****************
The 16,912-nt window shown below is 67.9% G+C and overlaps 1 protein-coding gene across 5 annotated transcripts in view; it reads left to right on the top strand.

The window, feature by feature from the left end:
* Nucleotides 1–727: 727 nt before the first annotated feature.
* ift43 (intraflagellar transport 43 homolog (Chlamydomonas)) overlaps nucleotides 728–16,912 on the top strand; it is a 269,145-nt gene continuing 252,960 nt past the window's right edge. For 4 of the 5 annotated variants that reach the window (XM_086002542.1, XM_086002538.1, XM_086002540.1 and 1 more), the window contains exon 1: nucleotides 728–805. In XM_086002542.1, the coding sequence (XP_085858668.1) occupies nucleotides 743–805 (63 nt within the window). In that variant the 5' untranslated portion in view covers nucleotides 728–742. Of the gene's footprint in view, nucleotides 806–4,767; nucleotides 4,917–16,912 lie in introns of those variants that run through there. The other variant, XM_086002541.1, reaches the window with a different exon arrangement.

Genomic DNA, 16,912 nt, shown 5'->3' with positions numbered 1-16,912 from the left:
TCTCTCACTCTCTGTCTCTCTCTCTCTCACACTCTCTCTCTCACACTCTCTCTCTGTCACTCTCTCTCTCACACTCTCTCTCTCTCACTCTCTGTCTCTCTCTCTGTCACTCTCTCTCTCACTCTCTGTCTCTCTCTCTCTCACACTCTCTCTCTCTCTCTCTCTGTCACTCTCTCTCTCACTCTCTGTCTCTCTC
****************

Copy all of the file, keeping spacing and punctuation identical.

The 16,912-nt window shown below is 67.9% G+C and overlaps 1 protein-coding gene across 5 annotated transcripts in view; it reads left to right on the top strand.

The window, feature by feature from the left end:
* Nucleotides 1–727: 727 nt before the first annotated feature.
* ift43 (intraflagellar transport 43 homolog (Chlamydomonas)) overlaps nucleotides 728–16,912 on the top strand; it is a 269,145-nt gene continuing 252,960 nt past the window's right edge. For 4 of the 5 annotated variants that reach the window (XM_086002542.1, XM_086002538.1, XM_086002540.1 and 1 more), the window contains exon 1: nucleotides 728–805. In XM_086002542.1, the coding sequence (XP_085858668.1) occupies nucleotides 743–805 (63 nt within the window). In that variant the 5' untranslated portion in view covers nucleotides 728–742. Of the gene's footprint in view, nucleotides 806–4,767; nucleotides 4,917–16,912 lie in introns of those variants that run through there. The other variant, XM_086002541.1, reaches the window with a different exon arrangement.

Genomic DNA, 16,912 nt, shown 5'->3' with positions numbered 1-16,912 from the left:
TCTCTCACTCTCTGTCTCTCTCTCTCTCACACTCTCTCTCTCACACTCTCTCTCTGTCACTCTCTCTCTCACACTCTCTCTCTCTCACTCTCTGTCTCTCTCTCTGTCACTCTCTCTCTCACTCTCTGTCTCTCTCTCTCTCACACTCTCTCTCTCTCTCTCTCTGTCACTCTCTCTCTCACTCTCTGTCTCTCTC